Hacked Cryptocurrency Exchange Bithumb Reopens Deposits and Withdrawals

  • Bithumb has recently announced it's going to reopen deposits and withdrawals for 10 cryptocurrencies.
  • The exchange froze these after being hacked in June.

Hacked South Korean cryptocurrency exchange Bithumb has recently revealed that, following a security breach that led to a loss of over $30 million, it’s going to reopen deposits and withdrawals on its platform today, August 4.

The exchange’s announcement was originally made via Twitter. Through a blog post, the company detailed that only 10 cryptocurrencies – bitcoin, ethereum, Ripple’s XRP, ethereum classic, qtum, litecoin, bitcoin cash, monero, zcash and mithril – were approved for deposits and withdrawals for now.

This means that, on its platform, 25 cryptocurrencies will remain suspended because of security concerns. The company’s post reads (roughly translated):

Some cryptocurrencies with a significant price difference of about 10 percent between Bithumb market and standard market will be opted out for this customer's asset. When services return to normal, rapid changes in price are expected. Therefore resuming normal services for such cryptocurrencies will be put on hold for the time being.


The crypto exchange further added that its users will need to create new deposit addresses if they want to add funds to their accounts, and that uncredited deposits made while its services were suspended will be returned.

Bithumb’s Security Breach

As CryptoGlobe covered the cryptocurrency exchange was hacked in June, and lost over $30 million as hackers took 2,016 BTC, 2,219 ETH, 692 BCH, and 5.2 million XRP, along with various other cryptos.

Once the breach was discovered, Bithumb quickly froze transaction services and hastily moved all of its funds stored in hot wallets to cold storage, to prevent further damage. It then went through maintenance periods and security reviews, which affected its reputation.

Since then, the exchange revealed it managed to recover $14 million, and noted it will compensate losses through a coupon-based plan. After the breach, the Korea Blockchain Association (KBA) inspected the firm’s operations, and certified it as one of the 12 crypto exchanges that passed the check, out of 23 in South Korea.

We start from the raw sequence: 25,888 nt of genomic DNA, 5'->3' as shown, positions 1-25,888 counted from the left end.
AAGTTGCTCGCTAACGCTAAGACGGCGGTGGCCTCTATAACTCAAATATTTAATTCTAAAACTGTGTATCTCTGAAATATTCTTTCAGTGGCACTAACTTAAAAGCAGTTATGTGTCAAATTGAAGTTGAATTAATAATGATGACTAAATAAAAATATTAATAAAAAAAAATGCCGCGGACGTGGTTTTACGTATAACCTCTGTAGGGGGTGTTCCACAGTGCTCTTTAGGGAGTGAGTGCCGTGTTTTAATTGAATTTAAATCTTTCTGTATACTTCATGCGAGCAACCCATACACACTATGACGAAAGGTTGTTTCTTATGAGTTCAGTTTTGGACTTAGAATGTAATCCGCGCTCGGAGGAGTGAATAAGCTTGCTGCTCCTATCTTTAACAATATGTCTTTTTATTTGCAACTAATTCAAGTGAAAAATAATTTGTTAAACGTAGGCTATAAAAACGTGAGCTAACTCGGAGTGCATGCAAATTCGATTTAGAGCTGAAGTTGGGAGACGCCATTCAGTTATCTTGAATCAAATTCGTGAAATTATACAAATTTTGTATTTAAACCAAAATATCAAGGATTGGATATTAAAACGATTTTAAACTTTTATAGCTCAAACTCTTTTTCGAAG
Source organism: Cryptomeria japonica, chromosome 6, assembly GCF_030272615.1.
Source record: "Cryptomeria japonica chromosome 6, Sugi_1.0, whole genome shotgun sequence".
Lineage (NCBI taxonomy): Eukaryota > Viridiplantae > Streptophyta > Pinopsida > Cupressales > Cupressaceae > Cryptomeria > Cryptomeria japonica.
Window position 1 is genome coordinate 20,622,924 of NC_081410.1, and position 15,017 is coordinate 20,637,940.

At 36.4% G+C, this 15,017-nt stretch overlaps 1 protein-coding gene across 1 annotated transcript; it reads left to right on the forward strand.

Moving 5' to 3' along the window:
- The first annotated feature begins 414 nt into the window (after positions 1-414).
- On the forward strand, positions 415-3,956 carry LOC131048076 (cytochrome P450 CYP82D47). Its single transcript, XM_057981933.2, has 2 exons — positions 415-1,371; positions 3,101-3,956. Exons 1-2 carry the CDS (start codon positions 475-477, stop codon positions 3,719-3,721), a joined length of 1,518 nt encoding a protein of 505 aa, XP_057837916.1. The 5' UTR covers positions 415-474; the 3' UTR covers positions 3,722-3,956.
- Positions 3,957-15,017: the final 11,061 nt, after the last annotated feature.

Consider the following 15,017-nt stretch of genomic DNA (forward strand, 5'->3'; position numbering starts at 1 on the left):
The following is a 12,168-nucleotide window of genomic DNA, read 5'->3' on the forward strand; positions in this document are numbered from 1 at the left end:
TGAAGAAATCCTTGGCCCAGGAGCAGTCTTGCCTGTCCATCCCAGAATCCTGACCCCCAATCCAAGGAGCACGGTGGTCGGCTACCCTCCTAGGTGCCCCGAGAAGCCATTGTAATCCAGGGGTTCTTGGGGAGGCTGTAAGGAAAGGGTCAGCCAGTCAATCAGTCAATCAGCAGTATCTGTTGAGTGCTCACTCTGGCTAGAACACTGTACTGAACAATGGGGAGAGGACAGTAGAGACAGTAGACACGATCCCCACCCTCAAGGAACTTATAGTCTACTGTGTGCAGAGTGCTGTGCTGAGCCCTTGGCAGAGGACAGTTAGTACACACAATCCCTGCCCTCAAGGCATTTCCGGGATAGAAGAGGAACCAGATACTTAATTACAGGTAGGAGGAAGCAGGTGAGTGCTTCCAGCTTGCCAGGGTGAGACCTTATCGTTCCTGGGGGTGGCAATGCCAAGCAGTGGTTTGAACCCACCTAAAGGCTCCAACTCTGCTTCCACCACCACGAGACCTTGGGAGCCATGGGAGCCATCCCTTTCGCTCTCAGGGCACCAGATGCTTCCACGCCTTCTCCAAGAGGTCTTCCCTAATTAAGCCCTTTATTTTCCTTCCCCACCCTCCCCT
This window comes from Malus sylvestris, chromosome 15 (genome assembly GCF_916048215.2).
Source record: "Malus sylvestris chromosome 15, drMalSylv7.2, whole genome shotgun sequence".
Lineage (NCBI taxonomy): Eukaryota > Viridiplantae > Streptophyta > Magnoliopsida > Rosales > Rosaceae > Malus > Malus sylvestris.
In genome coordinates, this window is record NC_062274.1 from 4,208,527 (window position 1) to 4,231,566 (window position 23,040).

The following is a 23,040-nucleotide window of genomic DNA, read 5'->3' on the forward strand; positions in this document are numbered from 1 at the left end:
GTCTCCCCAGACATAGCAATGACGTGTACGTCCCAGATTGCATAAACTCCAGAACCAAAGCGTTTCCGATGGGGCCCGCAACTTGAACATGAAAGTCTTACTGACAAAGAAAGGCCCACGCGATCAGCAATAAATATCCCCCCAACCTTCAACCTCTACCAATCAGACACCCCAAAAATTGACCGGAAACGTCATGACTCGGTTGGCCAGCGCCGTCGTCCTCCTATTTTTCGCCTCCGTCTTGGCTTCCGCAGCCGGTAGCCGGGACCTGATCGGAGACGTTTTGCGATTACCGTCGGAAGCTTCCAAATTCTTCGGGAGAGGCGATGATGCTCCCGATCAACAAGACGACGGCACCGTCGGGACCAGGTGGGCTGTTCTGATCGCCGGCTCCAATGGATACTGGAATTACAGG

Other exchanges that passed the check were OKEx, Huobi Korea, Korbit, and Upbit. The market particularly welcomed Bithumb’s recovery, however, as it was the country’s largest exchange by trading volume before the security breach.

As covered, the exchange has started its global expansion plan as it applied for a license with Japan’s Financial Services Agency (FCA) and with Thailand’s Securities and Exchange Commission (SEC).

BIS Digital Currency Hub Chaired by Former Bitcoin Detractor

  • New digital currency division of the Bank of International Settlements (BIS) will be chaired by Benoît Cœuré.
  • Cœuré previously called bitcoin the "evil spawn" of the 2008 financial crisis. 

A former European Central Bank board member who previously made scathing comments about bitcoin will chair a new division of the Bank of International Settlements (BIS) focused on digital currencies. 

According to the press release on Nov. 11, Benoît Cœuré has been appointed to head the BIS Innovation Hub, beginning January 15, 2020. Cœuré, while still an executive board member of the European Central Bank, made headlines last year after telling Bloomberg that bitcoin was the “evil spawn of the [2008] financial crisis.”

Cœuré’s new position will oversee the BIS’s exploration into digital currencies and financial innovation. 

According to the release, 

The Hub's mandate is to identify, and develop in-depth insights into critical trends in technology affecting central banking; develop public goods in the technology space geared towards improving the functioning of the global financial system, and serve as a focal point for a network of central bank experts on innovation.

Agustin Carstens, General Manager of the BIS, said he is “delighted” to have Cœuré lead the Hub, and that the initiative reflects commitment by central banks to lay the foundation for financial innovation. 

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